Recipes · Tips and Tricks

Shortcutting Risotto

This isn’t earth-shattering, but due to a cooking mistake I learned that you can pre-make part of risotto to save yourself time, and it still comes out A-OK. I always assumed that if you made the rice ahead of time, it would turn to glue on reheating. Apparently, by under-cooking the rice just a bit, you can successfully reheat it later in a big pot with another cup or two of water or stock, and get dinner on the table faster than making risotto start-to-finish at one time. I had to do this last week because, in the middle of making this for dinner, I realized that the sausage I’d just purchased had already gone bad. Oh no!

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That night, we had no choice but to order takeout and call it a day. So I packed up the already-cooked risotto into the fridge and bought some more sausage and onions this weekend, hoping I could revive the dish.

Here’s what I did: I set the large stock pot over low, added the cold risotto with two cups of water, and slowly stirred while cooking the add-ins (in this case, a chopped red pepper and sliced chicken apple sausage). As I’ve written before, risotto is very versatile and takes to almost any ingredient. I just saute the add-ins separately in a pan with minimal, if any, oil; then they get combined with the risotto right at the end, before I shred in some cheese.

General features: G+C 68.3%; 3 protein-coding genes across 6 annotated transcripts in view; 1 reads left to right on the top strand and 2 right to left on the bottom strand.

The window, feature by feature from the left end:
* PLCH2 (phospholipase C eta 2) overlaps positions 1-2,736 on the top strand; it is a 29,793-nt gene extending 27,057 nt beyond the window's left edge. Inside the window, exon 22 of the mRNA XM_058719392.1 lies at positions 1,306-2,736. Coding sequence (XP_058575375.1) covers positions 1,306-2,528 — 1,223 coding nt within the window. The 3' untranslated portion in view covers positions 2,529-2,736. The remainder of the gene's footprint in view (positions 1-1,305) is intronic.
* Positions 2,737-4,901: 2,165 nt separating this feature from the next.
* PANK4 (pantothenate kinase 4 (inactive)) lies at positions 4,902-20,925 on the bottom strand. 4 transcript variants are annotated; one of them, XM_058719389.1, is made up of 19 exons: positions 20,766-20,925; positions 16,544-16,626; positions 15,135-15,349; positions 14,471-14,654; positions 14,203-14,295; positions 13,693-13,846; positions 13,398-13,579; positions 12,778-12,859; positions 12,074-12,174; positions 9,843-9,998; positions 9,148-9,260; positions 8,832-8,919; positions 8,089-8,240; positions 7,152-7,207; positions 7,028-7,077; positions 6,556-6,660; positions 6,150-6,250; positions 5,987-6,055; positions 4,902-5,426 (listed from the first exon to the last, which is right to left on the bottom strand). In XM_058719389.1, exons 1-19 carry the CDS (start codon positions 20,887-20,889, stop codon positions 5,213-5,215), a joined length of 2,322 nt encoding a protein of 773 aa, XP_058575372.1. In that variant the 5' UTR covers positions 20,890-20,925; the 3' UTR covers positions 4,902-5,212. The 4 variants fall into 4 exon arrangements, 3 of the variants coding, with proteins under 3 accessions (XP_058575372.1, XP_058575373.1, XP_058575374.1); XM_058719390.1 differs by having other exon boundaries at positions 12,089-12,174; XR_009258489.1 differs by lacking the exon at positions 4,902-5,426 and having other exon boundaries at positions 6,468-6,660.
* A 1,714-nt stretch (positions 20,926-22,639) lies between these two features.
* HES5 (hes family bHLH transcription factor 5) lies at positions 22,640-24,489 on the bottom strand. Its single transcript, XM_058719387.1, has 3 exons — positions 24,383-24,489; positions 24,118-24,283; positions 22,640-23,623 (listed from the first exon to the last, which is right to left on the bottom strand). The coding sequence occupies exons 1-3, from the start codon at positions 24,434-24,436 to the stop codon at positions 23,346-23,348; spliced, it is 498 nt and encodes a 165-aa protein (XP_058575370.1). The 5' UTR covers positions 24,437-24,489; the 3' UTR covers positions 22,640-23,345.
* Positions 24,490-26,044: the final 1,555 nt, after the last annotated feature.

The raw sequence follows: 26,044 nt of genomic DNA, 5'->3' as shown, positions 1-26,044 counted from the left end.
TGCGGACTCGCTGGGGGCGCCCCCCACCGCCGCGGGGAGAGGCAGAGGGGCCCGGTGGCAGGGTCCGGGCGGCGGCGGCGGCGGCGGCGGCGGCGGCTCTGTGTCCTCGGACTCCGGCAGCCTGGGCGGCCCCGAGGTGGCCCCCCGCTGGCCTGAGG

It came out just fine, and we were able to have a hearty dinner that night with plenty of leftovers for the week. I was glad that the sausage mishap didn’t mean throwing out all those other ingredients, too! There’s nothing I hate more than wasting food.

The best way to save time with risotto, in my opinion, is to pre-saute your add-ins the day before, and that way you only have to focus on cooking the rice itself the night you’re serving it. It saves you lots of prep time. You could even chop your onion the night before so it’s ready to start off the dish the next day after work. But if you have to do it the way I did, just make sure to reserve some stock or water for re-heating and season it well with salt and plenty of grated cheese so the flavor doesn’t fall flat.

What are your short-cut secrets to getting an involved dinner on the table quickly on weeknights? I’d love to know!

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